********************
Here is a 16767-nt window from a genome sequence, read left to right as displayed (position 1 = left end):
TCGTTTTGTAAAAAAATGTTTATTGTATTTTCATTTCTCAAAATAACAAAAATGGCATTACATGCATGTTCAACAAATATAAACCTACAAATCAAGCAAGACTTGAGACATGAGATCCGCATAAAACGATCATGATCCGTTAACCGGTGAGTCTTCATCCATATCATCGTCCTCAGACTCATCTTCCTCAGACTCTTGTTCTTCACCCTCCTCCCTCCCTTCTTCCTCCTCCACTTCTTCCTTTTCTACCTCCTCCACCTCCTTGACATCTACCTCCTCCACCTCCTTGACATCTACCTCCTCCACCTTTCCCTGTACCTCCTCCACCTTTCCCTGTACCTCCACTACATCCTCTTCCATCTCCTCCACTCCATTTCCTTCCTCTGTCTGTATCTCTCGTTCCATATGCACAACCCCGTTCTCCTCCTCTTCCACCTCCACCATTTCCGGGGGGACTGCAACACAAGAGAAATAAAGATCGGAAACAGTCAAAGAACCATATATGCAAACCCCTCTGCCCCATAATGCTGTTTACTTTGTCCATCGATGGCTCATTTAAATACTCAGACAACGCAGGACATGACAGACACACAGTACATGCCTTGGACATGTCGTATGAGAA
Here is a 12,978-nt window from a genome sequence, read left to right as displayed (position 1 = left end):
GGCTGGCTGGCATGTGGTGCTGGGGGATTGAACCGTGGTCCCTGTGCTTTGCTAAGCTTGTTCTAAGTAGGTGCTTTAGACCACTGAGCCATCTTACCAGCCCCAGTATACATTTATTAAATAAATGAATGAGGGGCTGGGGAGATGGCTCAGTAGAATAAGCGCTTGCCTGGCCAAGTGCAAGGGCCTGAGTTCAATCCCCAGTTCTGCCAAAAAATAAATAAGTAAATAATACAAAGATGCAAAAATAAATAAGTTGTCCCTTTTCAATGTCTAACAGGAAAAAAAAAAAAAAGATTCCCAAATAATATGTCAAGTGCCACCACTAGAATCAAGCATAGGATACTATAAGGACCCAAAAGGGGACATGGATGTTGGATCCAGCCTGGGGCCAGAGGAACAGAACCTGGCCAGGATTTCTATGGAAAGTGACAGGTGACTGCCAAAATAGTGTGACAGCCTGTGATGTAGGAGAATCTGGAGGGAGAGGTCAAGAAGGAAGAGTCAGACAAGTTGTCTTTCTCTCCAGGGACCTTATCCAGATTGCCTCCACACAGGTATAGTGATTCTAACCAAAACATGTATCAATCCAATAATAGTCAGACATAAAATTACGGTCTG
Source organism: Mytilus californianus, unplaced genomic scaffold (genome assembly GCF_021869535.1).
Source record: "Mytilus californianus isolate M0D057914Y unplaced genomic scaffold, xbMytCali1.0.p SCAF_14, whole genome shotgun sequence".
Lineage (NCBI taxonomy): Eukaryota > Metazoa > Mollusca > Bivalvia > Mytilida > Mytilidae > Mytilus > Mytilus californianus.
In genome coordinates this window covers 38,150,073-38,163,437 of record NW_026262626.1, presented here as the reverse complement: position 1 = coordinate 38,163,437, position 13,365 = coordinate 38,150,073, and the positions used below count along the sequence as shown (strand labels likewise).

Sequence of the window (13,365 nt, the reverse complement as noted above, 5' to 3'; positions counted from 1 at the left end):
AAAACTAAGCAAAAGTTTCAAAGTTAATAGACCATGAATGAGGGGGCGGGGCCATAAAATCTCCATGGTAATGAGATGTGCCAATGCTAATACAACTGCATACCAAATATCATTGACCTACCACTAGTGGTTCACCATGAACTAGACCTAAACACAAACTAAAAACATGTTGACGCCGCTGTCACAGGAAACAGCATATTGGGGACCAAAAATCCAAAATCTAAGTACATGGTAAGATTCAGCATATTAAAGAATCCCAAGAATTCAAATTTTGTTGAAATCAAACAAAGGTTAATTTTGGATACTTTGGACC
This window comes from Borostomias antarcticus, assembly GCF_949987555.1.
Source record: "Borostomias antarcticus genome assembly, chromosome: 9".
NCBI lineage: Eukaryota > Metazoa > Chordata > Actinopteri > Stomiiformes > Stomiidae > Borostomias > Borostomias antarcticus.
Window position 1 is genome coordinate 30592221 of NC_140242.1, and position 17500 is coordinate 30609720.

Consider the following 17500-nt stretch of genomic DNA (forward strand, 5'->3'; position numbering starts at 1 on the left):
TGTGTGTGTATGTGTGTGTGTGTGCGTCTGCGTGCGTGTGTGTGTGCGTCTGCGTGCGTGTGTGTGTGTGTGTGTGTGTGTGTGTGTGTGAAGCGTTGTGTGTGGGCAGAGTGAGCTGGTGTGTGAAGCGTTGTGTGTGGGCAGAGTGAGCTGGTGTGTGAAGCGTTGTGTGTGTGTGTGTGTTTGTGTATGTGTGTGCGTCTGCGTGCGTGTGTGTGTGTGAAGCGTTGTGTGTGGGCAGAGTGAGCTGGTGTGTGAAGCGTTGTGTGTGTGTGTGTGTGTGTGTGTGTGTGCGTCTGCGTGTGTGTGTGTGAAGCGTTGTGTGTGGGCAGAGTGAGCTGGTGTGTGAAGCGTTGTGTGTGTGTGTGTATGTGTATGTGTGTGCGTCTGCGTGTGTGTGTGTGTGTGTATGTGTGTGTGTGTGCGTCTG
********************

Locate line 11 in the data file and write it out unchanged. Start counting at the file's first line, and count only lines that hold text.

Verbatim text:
This window comes from Borostomias antarcticus, assembly GCF_949987555.1.